Now there’s a feeling around the imposition of EBP that is really negative, but it is so justifiable that it has to be explained. EBP isn’t a fad brought in by a group of consultants, nor is it purely an academic practice. Cops on the deck are involved in EBP and making trailblazing headway exploring the relationship between crime and our activity. This is then used by the force doing the work, shared locally, and good practice is then picked up via the College (CoP in the diagram) and shared nationally. This makes sense to me. I understand where it is going and establishing a working body of knowledge is a good idea in my humble opinion.
Are you still with me? Hopefully yes… 🙏🏻🙏🏻🙏🏻
So… The debate. It makes sense that people see EBP in the light of the last twenty years. It looks like a fad, it looks like another Quest, or another Lean or another… It isn’t a fad. (To be fair some fads are rooted in good evidence and should stick around.) It’s more of a way of thinking rather than a particular method of working. Decisions to change things need to now be justified with evidence, and this can usually take two forms, although they are conflated all the time.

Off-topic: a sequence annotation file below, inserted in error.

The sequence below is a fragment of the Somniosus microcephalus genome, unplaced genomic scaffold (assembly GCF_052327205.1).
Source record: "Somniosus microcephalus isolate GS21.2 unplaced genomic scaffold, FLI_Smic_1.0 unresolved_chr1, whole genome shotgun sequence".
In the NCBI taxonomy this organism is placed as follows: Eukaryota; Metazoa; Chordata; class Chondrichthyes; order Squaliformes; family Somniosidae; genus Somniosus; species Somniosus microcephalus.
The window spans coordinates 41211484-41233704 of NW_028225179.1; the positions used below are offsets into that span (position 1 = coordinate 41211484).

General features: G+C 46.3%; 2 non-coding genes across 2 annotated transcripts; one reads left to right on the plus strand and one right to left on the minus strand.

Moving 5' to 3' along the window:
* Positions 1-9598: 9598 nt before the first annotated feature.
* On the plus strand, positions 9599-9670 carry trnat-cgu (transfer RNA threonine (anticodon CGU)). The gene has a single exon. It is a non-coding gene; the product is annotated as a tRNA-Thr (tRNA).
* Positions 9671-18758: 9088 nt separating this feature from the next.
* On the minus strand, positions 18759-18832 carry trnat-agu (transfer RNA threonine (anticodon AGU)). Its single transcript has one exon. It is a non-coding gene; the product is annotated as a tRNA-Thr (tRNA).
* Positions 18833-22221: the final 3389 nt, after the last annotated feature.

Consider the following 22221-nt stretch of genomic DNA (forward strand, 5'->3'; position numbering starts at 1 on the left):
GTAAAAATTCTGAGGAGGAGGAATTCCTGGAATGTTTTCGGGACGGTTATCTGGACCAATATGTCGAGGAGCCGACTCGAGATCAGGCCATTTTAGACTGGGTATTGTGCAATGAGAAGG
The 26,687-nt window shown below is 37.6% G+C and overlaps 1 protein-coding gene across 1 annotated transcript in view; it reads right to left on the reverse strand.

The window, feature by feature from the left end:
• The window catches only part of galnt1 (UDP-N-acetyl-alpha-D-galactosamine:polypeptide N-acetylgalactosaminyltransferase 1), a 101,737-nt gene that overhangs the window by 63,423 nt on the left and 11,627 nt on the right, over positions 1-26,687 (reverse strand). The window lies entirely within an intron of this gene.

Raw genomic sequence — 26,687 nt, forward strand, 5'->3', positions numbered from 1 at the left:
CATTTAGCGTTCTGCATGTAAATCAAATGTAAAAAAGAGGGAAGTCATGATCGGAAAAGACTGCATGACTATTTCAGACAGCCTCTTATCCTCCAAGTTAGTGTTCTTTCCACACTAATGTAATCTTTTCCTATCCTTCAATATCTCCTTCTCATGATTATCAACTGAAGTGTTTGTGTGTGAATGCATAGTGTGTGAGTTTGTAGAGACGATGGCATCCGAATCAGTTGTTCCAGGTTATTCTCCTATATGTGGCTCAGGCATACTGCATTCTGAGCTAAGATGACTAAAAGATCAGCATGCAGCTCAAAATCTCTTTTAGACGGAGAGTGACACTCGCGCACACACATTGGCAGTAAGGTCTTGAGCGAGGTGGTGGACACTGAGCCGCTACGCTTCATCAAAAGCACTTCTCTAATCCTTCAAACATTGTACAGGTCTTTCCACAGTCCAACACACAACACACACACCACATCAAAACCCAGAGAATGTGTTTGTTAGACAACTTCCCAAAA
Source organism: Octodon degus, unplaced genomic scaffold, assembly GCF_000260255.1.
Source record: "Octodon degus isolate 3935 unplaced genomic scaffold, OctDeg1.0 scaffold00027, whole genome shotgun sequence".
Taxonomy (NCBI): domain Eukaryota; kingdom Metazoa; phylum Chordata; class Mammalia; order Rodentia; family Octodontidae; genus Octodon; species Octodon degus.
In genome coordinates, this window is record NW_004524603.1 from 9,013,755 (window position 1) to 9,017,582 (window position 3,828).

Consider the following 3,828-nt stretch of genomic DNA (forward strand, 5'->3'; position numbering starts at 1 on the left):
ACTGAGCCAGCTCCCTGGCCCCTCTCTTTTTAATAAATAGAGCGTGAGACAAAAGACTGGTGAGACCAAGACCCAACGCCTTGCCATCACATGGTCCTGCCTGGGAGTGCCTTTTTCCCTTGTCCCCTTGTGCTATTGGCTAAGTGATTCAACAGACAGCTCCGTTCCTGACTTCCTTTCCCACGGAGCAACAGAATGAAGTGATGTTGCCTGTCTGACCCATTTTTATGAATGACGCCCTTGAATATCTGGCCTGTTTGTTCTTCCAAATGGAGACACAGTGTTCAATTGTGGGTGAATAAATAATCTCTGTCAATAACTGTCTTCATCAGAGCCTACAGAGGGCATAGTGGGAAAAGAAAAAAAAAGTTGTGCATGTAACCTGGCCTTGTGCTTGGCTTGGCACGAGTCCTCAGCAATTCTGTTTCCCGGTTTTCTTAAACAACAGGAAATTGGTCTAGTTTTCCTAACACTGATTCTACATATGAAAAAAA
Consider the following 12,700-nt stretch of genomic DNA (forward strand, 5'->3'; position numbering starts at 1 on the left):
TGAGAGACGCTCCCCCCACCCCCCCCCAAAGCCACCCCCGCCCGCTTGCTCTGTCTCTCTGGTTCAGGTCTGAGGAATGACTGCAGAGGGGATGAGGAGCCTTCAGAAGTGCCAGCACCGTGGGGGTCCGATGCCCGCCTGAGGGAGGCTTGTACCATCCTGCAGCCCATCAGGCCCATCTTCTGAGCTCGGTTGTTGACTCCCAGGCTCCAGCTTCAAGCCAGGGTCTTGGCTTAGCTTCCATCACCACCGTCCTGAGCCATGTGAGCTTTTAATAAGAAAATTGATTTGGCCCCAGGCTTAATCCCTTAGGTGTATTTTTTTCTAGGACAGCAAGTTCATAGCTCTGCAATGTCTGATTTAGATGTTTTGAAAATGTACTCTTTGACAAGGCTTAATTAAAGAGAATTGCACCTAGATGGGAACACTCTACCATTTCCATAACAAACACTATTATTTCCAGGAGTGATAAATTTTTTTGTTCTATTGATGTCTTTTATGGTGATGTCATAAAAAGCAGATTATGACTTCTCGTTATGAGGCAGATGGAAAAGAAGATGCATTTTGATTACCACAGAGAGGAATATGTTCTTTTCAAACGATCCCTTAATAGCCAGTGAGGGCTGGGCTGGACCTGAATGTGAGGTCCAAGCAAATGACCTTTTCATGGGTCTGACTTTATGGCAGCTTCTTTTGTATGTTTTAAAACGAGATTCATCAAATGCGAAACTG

- Evidence of the problem – not necessarily evidence of the solution.
- Evidence that a solution works/doesn’t work and is/isn’t transferable.
- X Factor. (Extra one to be discussed later)
There may be more, but these seem to be the most prevalent.
With number 1, we may have a problem such as a new version of cybercrime. We do the evidential research to establish what the problem really looks like before designing a solution, but because the problem is new, there may not be any evidence of a solution that works on it. This is where creativity and innovation lie. I have heard people identify problems properly, and then ask for evidence based solutions for them. That can’t happen because we haven’t tried to solve it properly yet. But we have to measure anything we do do to see if it works, which eventually moves us to number 2…
Number 2 is when we know something works because we have tested it. It gets tested properly in many different places, and when we know it works it goes into the body of national work and we know we can draw on it when we need to.